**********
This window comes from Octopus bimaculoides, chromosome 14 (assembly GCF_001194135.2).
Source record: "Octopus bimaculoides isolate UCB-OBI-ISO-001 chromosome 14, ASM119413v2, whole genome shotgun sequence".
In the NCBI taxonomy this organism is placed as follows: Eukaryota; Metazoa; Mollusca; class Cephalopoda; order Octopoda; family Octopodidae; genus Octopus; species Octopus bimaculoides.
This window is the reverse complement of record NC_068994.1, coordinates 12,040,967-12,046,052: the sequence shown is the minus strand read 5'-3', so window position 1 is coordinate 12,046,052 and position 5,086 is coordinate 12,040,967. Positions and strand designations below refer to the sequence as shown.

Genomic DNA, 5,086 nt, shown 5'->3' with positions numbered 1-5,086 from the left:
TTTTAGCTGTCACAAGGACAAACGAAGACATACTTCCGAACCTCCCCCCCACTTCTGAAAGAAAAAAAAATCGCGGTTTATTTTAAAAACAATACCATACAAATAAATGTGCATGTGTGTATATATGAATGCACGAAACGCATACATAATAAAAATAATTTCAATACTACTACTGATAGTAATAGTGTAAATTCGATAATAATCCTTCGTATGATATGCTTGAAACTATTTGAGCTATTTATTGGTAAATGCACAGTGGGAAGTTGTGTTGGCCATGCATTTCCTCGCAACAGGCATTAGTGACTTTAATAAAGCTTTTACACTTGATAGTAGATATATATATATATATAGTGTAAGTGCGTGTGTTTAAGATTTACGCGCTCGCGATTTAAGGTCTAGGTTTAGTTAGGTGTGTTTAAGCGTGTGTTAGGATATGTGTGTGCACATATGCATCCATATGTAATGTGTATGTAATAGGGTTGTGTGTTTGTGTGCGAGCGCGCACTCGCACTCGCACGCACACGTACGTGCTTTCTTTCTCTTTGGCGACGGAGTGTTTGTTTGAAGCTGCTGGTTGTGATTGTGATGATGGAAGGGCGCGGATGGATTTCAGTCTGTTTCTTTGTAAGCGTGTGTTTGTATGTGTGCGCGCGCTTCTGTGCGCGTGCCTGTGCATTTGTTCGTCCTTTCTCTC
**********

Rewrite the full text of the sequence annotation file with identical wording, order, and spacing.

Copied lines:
This window comes from Octopus bimaculoides, chromosome 14 (assembly GCF_001194135.2).
Source record: "Octopus bimaculoides isolate UCB-OBI-ISO-001 chromosome 14, ASM119413v2, whole genome shotgun sequence".
In the NCBI taxonomy this organism is placed as follows: Eukaryota; Metazoa; Mollusca; class Cephalopoda; order Octopoda; family Octopodidae; genus Octopus; species Octopus bimaculoides.
This window is the reverse complement of record NC_068994.1, coordinates 12,040,967-12,046,052: the sequence shown is the minus strand read 5'-3', so window position 1 is coordinate 12,046,052 and position 5,086 is coordinate 12,040,967. Positions and strand designations below refer to the sequence as shown.

Genomic DNA, 5,086 nt, shown 5'->3' with positions numbered 1-5,086 from the left:
TTTTAGCTGTCACAAGGACAAACGAAGACATACTTCCGAACCTCCCCCCCACTTCTGAAAGAAAAAAAAATCGCGGTTTATTTTAAAAACAATACCATACAAATAAATGTGCATGTGTGTATATATGAATGCACGAAACGCATACATAATAAAAATAATTTCAATACTACTACTGATAGTAATAGTGTAAATTCGATAATAATCCTTCGTATGATATGCTTGAAACTATTTGAGCTATTTATTGGTAAATGCACAGTGGGAAGTTGTGTTGGCCATGCATTTCCTCGCAACAGGCATTAGTGACTTTAATAAAGCTTTTACACTTGATAGTAGATATATATATATATATAGTGTAAGTGCGTGTGTTTAAGATTTACGCGCTCGCGATTTAAGGTCTAGGTTTAGTTAGGTGTGTTTAAGCGTGTGTTAGGATATGTGTGTGCACATATGCATCCATATGTAATGTGTATGTAATAGGGTTGTGTGTTTGTGTGCGAGCGCGCACTCGCACTCGCACGCACACGTACGTGCTTTCTTTCTCTTTGGCGACGGAGTGTTTGTTTGAAGCTGCTGGTTGTGATTGTGATGATGGAAGGGCGCGGATGGATTTCAGTCTGTTTCTTTGTAAGCGTGTGTTTGTATGTGTGCGCGCGCTTCTGTGCGCGTGCCTGTGCATTTGTTCGTCCTTTCTCTC